Apparently this is an event in which the United States has not historically excelled. In spite of our lack of prowess in it, we gave a pretty good accounting of ourselves in it yesterday. One of the American competitors won the Silver medal and a second finished just out of the medals in fourth place. The silver medalist Johnny Spillane missed first place by less than a second, getting caught and passed by a pseudo-Frenchman Jason Lamy Chappuis (born and raised in Missoula Montana but competes for France). Spillane was kinda, sorta the victim of a reverse Lezak (except no one on the American Nordic Combined team is as chatty as Alain Bernard) but was understandably ecstatic about his result; capturing only the third Olympic medal of any color that the United States has won in any Nordic event........ever.
As a kid I used to watch a lot of the Olympics on television. I recall still the image of Franz Klammer flying down the mountain at Innsbruck Austria in 1976 on his way to the gold medal in the downhill. And no one who was alive in 1980 will ever forget the Olympic ice hockey tournament when less than forty-eight hours after slaying the dragon that was the Soviet juggernaut, Herb Brooks and his college-aged team managed to avoid what would have been a letdown of Olympic proportions by beating the Finns and winning the gold medal. I do not watch them too much any more. I have not done so in a number of years. But for just a little while yesterday afternoon I sat in my den with my wife and daughter looking westward to Vancouver and backward to my youth. All in all it was not a bad way to spend a piece of one's Sunday afternoon.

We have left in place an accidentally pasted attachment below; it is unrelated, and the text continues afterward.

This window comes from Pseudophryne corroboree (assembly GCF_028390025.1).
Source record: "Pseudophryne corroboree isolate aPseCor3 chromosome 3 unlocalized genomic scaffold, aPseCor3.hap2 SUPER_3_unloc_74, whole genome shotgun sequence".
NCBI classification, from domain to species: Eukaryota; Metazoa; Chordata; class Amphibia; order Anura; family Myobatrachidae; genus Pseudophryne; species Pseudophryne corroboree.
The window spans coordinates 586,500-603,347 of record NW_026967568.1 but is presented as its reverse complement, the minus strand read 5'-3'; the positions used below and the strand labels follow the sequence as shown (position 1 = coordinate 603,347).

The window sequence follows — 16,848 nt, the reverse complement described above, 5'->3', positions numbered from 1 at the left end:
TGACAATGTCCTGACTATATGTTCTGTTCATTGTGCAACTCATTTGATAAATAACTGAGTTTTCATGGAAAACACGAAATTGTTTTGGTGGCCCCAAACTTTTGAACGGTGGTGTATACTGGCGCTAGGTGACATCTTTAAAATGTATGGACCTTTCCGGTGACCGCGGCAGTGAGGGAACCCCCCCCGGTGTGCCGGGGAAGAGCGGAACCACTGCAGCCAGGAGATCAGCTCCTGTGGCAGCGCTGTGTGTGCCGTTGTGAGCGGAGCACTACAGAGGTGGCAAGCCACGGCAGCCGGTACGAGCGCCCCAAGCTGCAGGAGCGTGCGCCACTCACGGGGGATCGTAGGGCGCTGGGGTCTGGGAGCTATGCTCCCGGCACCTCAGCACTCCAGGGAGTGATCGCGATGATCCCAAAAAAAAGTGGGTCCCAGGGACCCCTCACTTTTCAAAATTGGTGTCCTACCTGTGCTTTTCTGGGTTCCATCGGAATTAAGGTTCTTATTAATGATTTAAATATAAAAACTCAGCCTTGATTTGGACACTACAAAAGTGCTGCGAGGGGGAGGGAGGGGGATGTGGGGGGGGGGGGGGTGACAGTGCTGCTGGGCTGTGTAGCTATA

And I smiled when I thought of the ski jumping part of the Nordic Combined, which coverage I missed altogether. Ski jumping always makes me think of Saturday afternoons spent as a kid watching Wide World of Sports on ABC, including of course the poor SOB from Yugoslavia who spent three decades as the poster boy for the agony of defeat. Watching the Olympics yesterday made me think not only of him but of my older brother Kelly. Years ago, sitting in our living room listening to Jim McKay's introduction of a particular week's installment of Wide World of Sports, I asked whether the ski jumper whose defeat was relived over and over on a weekly basis worldwide had been badly injured in the crash. In a classic, deadpan delivery, Kelly responded, "Nah. He is used to it. He does it every week."
We were able to chuckle about it then as we can now because the ski jumper who every Saturday for thirty years failed to successfully complete his journey down the ramp survived his historical failure without any long-term consequences (although presumably he abandoned his career in ski jumping for something less dangerous such as minesweeper). Mom always said, "It is funny until somebody loses an eye." It is even less so when someone loses his life.
Sunday, February 14, 2010
It's A Wonderful Life is among my favorite films. We watch George Bailey reduced from participant in his world to spectator of events in a world to which he no longer belongs. George lives through the experience of seeing what the lives of those around him would have been like has his desperate, quasi-suicidal wish come true. He gets to see the world without him in it. And he is appropriately shaken to his core by what he sees.